Criticism could be a helpful tool or a destructive tool; it all depends on how well you package your criticism. If your intension is to be helpful, here are some simple tips to help you package your intension so that the outcome is what you are hoping for. If your intension is to destroy the one you are criticizing, then do what you do best, no help from me. I’m all about motivation and not demotivation.
This technique of criticism is called The Criticism Sandwich and it is very productive.
1) First, Start with Something Good
Rather than listing the reasons the leader’s plan is falling apart, start with something affirmative. “I really like the approach here because it does X, Y, Z.”
2) Second, Add the Criticism
After you’ve put a good amount of effort into saying something positive, mention the issues that need to be addressed.
3) Third, Add a Positive Closer
Finally, once you’ve finished the critical comments, top everything off with a positive ending: “But again, I really think this is off to a good start, it just needs a little sharpening.”
“It’s amazing what a little positive at the beginning and end can do. Compared to being critical, a criticism sandwich puts people at ease and makes them willing to listen. People react against things they don’t want to hear. They shut down and think about all the reasons why what you are saying isn’t right. They stop listening and start arguing.” Jonah Berger.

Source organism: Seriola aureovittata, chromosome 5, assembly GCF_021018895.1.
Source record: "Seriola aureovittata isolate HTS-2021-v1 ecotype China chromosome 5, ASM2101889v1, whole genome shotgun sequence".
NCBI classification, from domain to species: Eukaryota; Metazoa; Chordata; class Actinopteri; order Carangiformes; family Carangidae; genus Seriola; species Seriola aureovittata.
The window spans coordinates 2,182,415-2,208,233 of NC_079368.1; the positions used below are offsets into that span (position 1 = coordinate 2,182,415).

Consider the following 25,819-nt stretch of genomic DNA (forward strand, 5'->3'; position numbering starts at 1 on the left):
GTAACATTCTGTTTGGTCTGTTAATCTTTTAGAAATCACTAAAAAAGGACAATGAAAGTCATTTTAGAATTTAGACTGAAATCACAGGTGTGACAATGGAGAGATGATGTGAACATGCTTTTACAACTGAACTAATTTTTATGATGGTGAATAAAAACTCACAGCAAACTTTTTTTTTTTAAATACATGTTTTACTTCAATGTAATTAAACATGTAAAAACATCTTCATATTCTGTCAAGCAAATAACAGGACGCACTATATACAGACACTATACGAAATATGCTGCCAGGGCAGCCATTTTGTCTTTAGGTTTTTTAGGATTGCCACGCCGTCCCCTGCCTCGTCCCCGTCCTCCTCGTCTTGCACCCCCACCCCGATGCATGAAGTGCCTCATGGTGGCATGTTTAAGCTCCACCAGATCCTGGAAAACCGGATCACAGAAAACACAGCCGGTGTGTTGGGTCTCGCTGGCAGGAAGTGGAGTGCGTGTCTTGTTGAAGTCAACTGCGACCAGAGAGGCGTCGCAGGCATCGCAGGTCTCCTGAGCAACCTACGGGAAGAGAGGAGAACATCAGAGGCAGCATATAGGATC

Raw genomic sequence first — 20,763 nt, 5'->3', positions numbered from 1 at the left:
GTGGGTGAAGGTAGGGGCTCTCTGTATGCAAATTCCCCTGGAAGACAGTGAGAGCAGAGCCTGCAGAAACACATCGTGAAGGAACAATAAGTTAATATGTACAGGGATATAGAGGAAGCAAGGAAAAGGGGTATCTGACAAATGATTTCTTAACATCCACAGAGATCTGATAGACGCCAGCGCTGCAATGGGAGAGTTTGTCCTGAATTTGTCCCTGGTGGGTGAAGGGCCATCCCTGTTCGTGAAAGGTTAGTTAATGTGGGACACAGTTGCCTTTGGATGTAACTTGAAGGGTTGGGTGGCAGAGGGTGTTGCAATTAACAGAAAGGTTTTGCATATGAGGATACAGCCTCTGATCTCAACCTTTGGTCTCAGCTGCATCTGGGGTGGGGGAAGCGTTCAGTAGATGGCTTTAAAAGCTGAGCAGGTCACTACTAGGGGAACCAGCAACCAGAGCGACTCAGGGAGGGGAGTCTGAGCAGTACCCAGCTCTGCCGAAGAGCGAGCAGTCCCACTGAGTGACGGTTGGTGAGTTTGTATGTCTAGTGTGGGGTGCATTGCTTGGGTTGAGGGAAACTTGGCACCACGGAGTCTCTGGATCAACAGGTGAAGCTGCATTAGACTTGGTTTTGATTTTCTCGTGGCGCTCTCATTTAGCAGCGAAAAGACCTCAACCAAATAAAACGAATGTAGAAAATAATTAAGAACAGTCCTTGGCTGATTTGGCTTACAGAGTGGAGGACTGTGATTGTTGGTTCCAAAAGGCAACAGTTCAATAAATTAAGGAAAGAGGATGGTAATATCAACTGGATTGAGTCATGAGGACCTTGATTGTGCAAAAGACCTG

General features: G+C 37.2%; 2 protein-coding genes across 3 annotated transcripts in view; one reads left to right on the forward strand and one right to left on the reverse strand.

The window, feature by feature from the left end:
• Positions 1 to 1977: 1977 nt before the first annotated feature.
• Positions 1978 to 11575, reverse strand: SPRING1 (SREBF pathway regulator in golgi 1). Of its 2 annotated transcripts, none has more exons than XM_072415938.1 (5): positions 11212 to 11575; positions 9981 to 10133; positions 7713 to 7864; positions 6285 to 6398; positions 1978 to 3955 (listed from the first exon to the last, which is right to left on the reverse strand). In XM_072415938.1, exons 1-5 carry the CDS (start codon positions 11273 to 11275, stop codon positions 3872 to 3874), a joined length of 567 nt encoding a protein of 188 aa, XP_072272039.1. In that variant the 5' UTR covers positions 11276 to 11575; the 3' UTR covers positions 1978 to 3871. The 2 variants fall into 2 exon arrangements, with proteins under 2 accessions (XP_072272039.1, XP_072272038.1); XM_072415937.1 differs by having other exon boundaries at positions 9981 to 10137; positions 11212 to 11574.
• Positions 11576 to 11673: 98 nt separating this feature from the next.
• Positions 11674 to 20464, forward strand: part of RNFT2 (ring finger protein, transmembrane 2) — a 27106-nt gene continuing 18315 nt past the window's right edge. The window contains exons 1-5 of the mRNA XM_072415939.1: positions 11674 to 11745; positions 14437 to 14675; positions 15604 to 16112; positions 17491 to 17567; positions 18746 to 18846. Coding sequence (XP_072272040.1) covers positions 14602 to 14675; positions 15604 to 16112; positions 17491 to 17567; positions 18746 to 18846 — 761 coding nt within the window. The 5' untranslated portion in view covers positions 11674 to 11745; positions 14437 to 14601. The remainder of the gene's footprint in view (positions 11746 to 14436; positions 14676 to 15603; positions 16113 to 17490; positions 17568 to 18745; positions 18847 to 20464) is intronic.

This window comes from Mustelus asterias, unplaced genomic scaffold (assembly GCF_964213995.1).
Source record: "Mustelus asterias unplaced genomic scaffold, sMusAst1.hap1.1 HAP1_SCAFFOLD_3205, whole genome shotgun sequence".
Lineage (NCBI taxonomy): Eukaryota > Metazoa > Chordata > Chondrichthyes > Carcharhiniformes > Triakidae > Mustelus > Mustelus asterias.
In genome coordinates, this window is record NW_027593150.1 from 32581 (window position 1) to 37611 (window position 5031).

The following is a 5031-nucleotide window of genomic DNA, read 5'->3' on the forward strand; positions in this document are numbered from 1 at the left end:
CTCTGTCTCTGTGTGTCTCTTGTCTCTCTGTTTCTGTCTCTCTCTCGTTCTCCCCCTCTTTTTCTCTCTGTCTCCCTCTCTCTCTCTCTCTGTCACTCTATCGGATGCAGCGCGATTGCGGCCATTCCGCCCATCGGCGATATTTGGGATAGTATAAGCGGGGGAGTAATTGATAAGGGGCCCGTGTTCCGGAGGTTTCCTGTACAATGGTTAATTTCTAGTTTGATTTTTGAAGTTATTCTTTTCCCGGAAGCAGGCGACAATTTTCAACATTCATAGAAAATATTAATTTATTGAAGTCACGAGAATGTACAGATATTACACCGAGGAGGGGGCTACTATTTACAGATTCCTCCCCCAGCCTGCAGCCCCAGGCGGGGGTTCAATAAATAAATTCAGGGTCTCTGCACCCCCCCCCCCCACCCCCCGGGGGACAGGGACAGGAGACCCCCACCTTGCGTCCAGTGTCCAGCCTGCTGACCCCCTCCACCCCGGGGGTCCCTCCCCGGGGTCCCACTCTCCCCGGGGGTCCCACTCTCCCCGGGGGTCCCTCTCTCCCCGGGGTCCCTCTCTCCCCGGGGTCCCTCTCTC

By starting positive, when giving a criticism, you circumvent the defensive reaction. You show people that you’re their friend, not an enemy, and they’re more primed to listen to what you have to say.
A criticism sandwich also makes the person leveling the criticism look better. Rather than seeming like a Negative Joe Blow, they seem more like a Constructive Flomo, someone who wants to help.
Making changes can be difficult and are often not welcome by many. Help to make the process more comfortable and accepting by the individual you are addressing. Be sensitive to their feelings during your approach.
Good luck with your criticism, hope you get the message across and it is fruitful.
Source: Jonah Berger Wharton Professor and Author of NYT Bestseller, Contagious: Why Things Catch On